–       If you’re in a jam, wait for a handsome prince to rescue you

–       If you’re a girl, you probably can’t solve problems on your own

–       If you marry a handsome prince, your life will be complete

–       Don’t rely on your family or girlfriends; you need a man in your life

And, the values are off center:

–       If you are beautiful, you need to downplay your looks until it’s time to lure that handsome prince

–       If your parents are strict, it’s okay to sneak out and attend the ball anyway (let me just note, most high-school girls who sneak out at night aren’t hooking up with princes)

But even more disturbing are the messages about family:

–       If your mother dies, be wary of anyone your dad might marry

–       Your stepmother and your step-sisters will most certainly be vengeful and jealous

And what about their girlfiends? Honestly, if I was in a bind, I would call a good friend. Even if they can’t help, they can provide support, encouragement or, when needed, a good shoulder to cry on or a reason to have a few too many cosmos.

So, I would suggest we tell our daughters, or the young women in our lives, to stop waiting for handsome princes to rescue them. Instead, let’s give permission to follow these ideas proposed on WikiHow (and I quote…):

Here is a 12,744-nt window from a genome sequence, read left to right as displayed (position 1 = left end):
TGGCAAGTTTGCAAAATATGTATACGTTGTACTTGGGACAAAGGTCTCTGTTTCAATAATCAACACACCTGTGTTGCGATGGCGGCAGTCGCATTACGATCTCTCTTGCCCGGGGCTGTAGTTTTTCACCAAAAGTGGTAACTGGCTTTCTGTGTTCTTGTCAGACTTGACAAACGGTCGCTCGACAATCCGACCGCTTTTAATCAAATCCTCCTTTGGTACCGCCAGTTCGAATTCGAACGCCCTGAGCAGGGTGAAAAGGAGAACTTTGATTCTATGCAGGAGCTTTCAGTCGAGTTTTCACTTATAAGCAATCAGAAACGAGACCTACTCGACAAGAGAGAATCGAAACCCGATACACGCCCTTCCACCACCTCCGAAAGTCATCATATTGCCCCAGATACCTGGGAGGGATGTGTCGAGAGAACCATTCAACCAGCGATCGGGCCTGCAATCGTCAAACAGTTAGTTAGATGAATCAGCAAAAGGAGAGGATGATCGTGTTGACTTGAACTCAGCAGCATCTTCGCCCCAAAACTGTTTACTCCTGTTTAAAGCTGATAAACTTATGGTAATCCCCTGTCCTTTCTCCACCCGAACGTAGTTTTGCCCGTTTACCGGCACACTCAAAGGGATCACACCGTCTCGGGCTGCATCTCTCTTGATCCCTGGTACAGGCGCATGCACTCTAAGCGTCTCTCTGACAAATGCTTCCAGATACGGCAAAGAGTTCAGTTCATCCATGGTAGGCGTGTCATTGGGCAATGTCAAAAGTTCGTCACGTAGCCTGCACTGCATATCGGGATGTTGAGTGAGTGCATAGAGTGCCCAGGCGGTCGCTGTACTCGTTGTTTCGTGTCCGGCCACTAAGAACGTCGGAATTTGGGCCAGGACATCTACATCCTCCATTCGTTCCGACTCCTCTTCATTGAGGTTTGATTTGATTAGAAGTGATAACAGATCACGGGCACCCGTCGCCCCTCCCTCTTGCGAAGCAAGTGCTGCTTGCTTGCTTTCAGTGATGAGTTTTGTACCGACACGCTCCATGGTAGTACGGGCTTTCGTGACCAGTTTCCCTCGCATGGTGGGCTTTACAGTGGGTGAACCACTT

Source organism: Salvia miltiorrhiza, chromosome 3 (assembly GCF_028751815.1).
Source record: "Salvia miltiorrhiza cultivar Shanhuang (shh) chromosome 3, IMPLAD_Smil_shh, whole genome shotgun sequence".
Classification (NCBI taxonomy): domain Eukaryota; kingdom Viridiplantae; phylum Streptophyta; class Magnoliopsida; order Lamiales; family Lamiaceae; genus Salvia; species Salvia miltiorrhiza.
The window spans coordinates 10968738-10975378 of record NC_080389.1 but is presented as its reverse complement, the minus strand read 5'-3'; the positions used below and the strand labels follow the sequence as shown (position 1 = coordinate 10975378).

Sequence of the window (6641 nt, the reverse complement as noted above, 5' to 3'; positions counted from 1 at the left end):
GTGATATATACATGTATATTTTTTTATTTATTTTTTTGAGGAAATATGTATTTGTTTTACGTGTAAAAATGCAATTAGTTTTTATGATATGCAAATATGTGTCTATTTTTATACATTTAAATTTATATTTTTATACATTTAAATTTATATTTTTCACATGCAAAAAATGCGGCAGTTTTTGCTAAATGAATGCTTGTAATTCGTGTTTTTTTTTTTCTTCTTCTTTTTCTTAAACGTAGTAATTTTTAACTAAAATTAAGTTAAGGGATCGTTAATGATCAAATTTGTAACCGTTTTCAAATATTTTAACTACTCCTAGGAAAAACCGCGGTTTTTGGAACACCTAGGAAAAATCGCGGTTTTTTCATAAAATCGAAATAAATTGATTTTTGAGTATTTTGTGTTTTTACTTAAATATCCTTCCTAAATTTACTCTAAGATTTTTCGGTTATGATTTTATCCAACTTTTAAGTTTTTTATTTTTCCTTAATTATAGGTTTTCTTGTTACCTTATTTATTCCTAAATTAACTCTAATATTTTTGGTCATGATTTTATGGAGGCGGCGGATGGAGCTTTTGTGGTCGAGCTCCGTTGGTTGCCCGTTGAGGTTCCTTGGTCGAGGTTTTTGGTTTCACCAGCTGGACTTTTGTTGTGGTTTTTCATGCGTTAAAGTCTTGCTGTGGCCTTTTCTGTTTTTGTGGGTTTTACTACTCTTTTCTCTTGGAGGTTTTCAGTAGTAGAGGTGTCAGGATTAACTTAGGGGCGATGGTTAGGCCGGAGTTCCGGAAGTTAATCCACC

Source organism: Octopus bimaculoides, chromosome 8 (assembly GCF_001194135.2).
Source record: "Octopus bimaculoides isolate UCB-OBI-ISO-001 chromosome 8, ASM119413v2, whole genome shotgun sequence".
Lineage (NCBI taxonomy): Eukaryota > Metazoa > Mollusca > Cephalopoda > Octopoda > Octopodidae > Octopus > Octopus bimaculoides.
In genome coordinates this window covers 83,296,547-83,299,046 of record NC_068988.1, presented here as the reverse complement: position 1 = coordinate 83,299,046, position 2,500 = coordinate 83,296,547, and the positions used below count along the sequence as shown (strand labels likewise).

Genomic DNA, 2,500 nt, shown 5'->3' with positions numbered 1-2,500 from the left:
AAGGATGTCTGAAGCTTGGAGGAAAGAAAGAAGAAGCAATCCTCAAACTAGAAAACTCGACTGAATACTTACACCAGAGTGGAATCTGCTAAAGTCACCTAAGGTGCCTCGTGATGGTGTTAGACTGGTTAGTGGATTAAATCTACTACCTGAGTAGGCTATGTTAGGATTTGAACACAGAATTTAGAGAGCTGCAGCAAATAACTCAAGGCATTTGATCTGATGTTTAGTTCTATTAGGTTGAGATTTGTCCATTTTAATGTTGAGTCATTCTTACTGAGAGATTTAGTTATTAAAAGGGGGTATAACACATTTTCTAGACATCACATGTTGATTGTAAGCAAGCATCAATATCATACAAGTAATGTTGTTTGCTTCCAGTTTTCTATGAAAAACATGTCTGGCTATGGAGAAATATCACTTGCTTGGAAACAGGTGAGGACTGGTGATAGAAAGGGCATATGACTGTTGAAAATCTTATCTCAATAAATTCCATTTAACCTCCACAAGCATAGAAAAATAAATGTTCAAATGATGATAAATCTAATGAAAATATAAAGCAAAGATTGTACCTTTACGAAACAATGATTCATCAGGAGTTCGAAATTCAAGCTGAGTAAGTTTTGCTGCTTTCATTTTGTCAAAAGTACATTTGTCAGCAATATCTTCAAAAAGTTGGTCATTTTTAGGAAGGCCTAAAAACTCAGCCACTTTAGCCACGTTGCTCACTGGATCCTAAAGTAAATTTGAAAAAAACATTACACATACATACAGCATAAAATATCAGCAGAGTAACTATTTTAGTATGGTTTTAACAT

–       Create your own joy and source of fulfillment

–       Quit waiting, start participating

–       Enjoy your friendships

–       Look after your own resources and needs before all else

–       Map out what you really want out of a relationship

–       Remember that Prince Charming comes…after everything else

– Linda Williams Rorem, Permission Slips, 10 Feb. 2014
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The Black Lash Backlash

My boys’ battle to keep their little sister from growing up continues its tireless and frustrating path.

With the two oldest off at college, Bodie now soldiers on alone, at home. However, it turns out his cause may yet take on a national scope.

Consider this recent scenario. During dinner, Bodie glances at Pea and notices her long, full lashes. “Pea, are you wearing MAKEUP?” he asks, not so gingerly.

photoHe reaches over, pinches her lashes between his thumb and forefinger, gives a good yank and examines the residue. “See? My fingers are BLACK! That means you’re wearing mascara,” he shouts.

“I just wear a little bit,” my eighth-grade girls replies.

“You shouldn’t be wearing ANY makeup,” Bodie advises. “You’re too young.”

Pea takes another bite of pasta to avoid a reply. So, I come to her rescue, more or less. “Bodie, what are you going to do next year, when Pea is with you in high school?” I ask. “Do you expect her to go make-up free then?”

Yes,” he says. “And when I drive her to school, I’m going to keep a sponge in the car so I can wipe her makeup off.”

“You know, Bodie, lots of girls who are forbidden to wear makeup just put it on in the school bathroom,” I suggest.

“Okay, so I’ll get Pea’s class schedule and follow her around school with my sponge,” he asserts.

Glad he has that one figured out. And, fortunately, Bodie may find support in his make-up free crusade.